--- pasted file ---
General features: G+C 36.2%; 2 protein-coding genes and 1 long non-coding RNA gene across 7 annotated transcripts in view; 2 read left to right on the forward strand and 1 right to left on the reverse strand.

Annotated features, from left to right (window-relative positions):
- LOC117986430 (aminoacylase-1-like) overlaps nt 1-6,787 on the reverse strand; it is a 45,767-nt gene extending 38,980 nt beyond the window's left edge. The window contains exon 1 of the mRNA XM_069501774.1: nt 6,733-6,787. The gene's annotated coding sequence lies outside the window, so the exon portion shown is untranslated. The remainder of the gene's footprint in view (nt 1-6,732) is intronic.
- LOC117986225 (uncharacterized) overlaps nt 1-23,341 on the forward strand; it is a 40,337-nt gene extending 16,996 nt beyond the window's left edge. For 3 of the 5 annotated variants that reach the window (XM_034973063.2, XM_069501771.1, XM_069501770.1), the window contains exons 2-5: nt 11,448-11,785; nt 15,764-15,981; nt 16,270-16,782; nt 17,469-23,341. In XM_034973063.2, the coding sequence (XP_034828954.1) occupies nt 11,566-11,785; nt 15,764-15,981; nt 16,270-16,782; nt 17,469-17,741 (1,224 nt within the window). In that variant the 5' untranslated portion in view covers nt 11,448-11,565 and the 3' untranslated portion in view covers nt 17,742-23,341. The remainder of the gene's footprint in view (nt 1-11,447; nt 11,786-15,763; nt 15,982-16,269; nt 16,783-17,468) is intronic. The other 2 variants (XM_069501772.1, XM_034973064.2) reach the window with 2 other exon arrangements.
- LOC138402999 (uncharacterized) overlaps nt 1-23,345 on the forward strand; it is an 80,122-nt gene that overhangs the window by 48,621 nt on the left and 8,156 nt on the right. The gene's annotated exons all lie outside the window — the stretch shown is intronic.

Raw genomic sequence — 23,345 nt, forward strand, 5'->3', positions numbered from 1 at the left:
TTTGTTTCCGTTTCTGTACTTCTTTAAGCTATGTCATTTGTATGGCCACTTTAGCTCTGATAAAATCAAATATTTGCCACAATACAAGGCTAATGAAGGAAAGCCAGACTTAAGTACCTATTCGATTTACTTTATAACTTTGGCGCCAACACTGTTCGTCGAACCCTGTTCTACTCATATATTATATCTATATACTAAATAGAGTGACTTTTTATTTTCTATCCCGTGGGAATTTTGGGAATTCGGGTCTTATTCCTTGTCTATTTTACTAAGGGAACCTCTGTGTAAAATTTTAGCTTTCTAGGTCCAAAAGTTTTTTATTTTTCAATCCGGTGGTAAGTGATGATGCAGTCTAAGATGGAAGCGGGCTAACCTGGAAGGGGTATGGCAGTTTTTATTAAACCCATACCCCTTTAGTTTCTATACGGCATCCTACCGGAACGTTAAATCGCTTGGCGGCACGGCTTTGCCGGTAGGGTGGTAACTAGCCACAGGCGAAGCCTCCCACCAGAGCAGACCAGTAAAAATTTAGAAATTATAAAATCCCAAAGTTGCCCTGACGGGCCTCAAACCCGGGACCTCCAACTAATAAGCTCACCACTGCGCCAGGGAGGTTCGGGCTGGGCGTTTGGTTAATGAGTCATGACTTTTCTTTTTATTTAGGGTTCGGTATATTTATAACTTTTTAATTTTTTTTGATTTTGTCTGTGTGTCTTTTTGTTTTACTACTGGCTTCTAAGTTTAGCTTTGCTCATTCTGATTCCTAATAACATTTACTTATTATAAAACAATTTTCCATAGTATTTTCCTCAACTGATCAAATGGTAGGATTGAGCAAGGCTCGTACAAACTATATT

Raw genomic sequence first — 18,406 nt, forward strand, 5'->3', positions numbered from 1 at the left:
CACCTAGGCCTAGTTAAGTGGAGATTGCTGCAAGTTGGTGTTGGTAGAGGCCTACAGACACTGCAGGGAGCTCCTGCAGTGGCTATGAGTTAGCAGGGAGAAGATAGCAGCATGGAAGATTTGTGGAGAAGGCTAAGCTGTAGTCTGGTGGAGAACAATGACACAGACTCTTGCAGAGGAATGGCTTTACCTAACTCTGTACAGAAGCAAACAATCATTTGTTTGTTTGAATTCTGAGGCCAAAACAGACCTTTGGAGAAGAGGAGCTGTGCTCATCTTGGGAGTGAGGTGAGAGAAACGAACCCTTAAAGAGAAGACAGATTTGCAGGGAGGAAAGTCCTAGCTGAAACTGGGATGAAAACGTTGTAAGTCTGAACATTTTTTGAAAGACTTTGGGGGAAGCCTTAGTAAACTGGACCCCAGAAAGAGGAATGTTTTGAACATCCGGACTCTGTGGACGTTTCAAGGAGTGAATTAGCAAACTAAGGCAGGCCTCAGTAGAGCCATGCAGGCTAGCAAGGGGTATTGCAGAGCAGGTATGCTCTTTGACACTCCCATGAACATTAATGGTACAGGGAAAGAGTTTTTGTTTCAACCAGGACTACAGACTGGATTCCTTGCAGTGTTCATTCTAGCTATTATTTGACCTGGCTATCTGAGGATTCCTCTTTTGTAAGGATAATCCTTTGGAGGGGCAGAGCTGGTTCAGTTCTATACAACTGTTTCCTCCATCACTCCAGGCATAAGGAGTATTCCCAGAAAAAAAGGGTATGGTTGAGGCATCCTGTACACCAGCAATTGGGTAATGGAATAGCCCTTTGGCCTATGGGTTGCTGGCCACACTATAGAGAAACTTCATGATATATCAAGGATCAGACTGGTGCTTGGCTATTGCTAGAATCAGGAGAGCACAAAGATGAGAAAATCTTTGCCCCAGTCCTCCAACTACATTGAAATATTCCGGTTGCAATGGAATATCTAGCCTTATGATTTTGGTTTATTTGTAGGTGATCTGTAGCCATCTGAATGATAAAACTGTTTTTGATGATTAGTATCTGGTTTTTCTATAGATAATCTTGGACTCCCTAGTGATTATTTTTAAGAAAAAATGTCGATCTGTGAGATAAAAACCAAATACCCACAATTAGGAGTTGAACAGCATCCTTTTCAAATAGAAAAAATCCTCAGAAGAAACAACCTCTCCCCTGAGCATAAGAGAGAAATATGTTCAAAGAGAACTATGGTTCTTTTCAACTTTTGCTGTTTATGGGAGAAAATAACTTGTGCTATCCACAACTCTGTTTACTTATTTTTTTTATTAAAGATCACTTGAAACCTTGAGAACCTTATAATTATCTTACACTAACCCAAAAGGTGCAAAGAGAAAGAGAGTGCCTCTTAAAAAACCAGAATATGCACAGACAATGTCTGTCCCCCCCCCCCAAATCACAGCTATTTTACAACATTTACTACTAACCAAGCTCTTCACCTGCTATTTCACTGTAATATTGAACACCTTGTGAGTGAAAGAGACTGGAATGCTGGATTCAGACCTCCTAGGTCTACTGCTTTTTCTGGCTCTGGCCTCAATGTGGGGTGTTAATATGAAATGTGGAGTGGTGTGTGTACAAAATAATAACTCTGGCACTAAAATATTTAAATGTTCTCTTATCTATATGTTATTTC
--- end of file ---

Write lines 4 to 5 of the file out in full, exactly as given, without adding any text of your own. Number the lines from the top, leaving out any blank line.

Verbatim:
- LOC117986225 (uncharacterized) overlaps nt 1-23,341 on the forward strand; it is a 40,337-nt gene extending 16,996 nt beyond the window's left edge. For 3 of the 5 annotated variants that reach the window (XM_034973063.2, XM_069501771.1, XM_069501770.1), the window contains exons 2-5: nt 11,448-11,785; nt 15,764-15,981; nt 16,270-16,782; nt 17,469-23,341. In XM_034973063.2, the coding sequence (XP_034828954.1) occupies nt 11,566-11,785; nt 15,764-15,981; nt 16,270-16,782; nt 17,469-17,741 (1,224 nt within the window). In that variant the 5' untranslated portion in view covers nt 11,448-11,565 and the 3' untranslated portion in view covers nt 17,742-23,341. The remainder of the gene's footprint in view (nt 1-11,447; nt 11,786-15,763; nt 15,982-16,269; nt 16,783-17,468) is intronic. The other 2 variants (XM_069501772.1, XM_034973064.2) reach the window with 2 other exon arrangements.
- LOC138402999 (uncharacterized) overlaps nt 1-23,345 on the forward strand; it is an 80,122-nt gene that overhangs the window by 48,621 nt on the left and 8,156 nt on the right. The gene's annotated exons all lie outside the window — the stretch shown is intronic.